Designer: Ana Mesquita
Like the sardine, we should be in schools, because we are stronger together,” says César Mourão. The actor and the illustrator Gião designed, produced and embarked (literally) on this sardine, rowing to get it moving and to take it to its destination: the public.
Designer: Cesar Mourão
A new phenomenon has taken place at Entroncamento, this time from the water world! A sardine was mysteriously seen running on the train tracks of this town of crossroads. Its origin is not yet known, but it is thought that its fantastic and ingenious appearance is due to the influence of the trains that it saw passing when bathing in the waters of the Tagus. They're out there...
Designer: Ana Sofia Gonçalves
The snicker walks and dances through the streets of Lisbon, but also warns the world of the environmental impact of various industries. The transformation of the sardine into a shoe represents the destruction of nature by man's influence. So that we don't end up eating our own shoes, let's help the sardine and spread the message.
Designer: Cesar Bettencourt
Winner of the acclaimed Lisbon contest “Chintz Dress" (being the only candidate in the contest), the graceful, garish Lisboeta sardine features a model inspired in the 50's, in Pombaline chintz, set off by an English embroidery ribbon. And as the Fado says: “There goes fancy/ Everyday more beautiful/ And her chintz dress/ Always has a Sunday look”. Reminds us of Raquel Tavares, doesn't it?
Designer: Raquel Tavares
There's a world full of species in the ocean, one of them being the sardine. And what a beautiful specimen it is. Combining drawing, poetry and environmental awareness, this creation pays homage to the ocean, the harmony of life at sea, and the character of the sardine, showing how it would be at the peak of its life, dancing freely through the seas.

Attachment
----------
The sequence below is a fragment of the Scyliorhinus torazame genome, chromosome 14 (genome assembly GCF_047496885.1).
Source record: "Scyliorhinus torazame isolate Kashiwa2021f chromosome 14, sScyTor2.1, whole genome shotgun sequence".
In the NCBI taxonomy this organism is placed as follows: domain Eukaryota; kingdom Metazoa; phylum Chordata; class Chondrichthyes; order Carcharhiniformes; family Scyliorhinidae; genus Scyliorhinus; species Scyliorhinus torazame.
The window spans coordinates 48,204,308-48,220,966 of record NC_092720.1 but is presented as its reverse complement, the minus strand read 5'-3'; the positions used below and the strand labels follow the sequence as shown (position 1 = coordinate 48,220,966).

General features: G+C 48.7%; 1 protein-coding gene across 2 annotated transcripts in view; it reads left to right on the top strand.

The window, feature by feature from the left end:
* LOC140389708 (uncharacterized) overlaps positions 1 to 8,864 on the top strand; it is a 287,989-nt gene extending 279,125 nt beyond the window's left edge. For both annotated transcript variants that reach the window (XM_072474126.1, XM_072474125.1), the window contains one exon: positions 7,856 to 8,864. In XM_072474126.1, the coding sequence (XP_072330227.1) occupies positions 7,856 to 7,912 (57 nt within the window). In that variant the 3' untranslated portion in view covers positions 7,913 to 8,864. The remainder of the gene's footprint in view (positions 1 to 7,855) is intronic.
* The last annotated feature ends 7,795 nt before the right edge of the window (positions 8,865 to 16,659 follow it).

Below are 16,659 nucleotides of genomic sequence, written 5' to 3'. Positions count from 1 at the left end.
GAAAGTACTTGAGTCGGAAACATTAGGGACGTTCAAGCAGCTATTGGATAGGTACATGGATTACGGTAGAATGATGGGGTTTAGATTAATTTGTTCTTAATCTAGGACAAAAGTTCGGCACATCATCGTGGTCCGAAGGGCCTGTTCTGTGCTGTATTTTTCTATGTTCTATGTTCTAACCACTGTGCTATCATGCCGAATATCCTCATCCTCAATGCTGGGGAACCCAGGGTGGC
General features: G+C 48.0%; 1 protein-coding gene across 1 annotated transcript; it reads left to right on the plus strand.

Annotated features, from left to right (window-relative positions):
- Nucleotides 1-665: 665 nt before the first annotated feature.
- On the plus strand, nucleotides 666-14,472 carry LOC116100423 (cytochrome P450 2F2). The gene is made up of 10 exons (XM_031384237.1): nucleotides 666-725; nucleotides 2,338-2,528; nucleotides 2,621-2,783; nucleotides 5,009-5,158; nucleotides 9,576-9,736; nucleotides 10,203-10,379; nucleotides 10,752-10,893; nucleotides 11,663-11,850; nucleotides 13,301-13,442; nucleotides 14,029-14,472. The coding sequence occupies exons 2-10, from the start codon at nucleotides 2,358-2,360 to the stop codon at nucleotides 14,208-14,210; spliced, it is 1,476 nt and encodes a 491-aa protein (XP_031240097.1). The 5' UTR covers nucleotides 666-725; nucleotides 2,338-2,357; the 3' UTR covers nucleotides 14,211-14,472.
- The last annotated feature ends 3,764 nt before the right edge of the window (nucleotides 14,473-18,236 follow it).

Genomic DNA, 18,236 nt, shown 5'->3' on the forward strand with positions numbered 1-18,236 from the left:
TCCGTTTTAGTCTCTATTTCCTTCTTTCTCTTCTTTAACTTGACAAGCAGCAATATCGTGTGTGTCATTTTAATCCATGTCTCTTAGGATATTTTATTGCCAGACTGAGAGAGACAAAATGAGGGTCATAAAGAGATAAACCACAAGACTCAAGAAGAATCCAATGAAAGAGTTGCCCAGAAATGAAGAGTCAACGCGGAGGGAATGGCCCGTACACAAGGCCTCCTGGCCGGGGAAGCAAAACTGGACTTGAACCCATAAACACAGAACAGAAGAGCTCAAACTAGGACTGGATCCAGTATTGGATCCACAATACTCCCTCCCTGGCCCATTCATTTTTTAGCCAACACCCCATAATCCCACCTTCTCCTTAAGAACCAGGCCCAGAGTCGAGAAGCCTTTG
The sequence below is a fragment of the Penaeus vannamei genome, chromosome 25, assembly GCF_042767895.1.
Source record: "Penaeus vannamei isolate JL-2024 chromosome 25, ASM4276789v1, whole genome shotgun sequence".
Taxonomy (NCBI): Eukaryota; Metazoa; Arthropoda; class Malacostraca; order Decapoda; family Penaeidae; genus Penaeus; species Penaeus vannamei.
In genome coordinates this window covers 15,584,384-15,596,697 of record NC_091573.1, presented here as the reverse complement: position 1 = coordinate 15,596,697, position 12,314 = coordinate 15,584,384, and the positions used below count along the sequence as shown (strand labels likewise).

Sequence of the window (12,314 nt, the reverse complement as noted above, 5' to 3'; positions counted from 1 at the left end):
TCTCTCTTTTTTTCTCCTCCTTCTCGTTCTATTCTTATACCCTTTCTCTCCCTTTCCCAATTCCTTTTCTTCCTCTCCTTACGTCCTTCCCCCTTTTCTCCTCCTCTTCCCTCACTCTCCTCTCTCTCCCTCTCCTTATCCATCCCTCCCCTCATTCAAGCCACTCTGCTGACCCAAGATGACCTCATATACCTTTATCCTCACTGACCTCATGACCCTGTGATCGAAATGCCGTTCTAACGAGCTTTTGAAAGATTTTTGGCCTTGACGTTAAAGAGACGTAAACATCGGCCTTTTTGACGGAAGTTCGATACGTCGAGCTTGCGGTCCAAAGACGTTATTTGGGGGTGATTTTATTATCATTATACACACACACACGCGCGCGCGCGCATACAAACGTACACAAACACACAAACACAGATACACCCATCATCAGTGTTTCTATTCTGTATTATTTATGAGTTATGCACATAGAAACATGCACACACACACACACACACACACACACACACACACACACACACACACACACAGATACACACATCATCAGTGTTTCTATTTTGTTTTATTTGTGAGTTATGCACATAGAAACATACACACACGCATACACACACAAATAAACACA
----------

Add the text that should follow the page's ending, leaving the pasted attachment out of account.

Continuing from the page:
Designer: Margarida Moreira
The sweetest little Lisboeta of all has a secret that's well kept. The one of the thin and crispy dough and the one of the velvety cream, perfumed with cinnamon to taste. Daughter of the Nata and of Lisbon, we introduce you to “Natali”: the crème de la crème of Lisbon.
Designer: António Antunes
In the time when fishmongers sold what they carried in their baskets, surely everything was valued and in sustainable quantities. The product was always covered with a beautiful cloth of Portuguese embroidery! Long live local tradition!
Designer: Raquel Marto
This Sardine mounted masts and sails and decided to go even further and with more steam, like the Portuguese ship “Sagres”! The sea is her vocation, but the house that welcomes her is her destiny.
Designer: Salvatore Seidita
This sardine wanted to “change its life” and dress up as the man who said “I'm going to be a singer” and who became much more than that. It left at the crack of dawn of Saint António and became Saint António das Variações on its own. With his barber's scissors, the slippers for going out into the street and Saint Teresinha to protect him from harm, he sang... “Adeus que me vou embora” [“Goodbye I'm going away”], taken to the heavens by the limelight.
Designer: Ricardo Almeida
My name is Douglas DC-3, but I prefer to be called Dakota. I'm a classic of aviation, twin-engine, propeller driven. I was a pioneer at TAP and from the 1940s I connected Lisbon to Angola and Mozambique transporting passengers in comfort and safety. I am currently in the Air Museum. In the form of a sardine, I now honor the 75 years of the Portuguese airlines. Congratulations!
Happy and adventurous, since she was a little girl she dreamed of seeing the world. She was told, “You always have your head in the clouds,” but she knew what she wanted. Today, she flies to several continents, welcoming passengers from all over the world with a smile on her lips: “Welcome on board!” This sardine pays homage to all professionals in civil aviation and also to 75 years of TAP. Congratulations!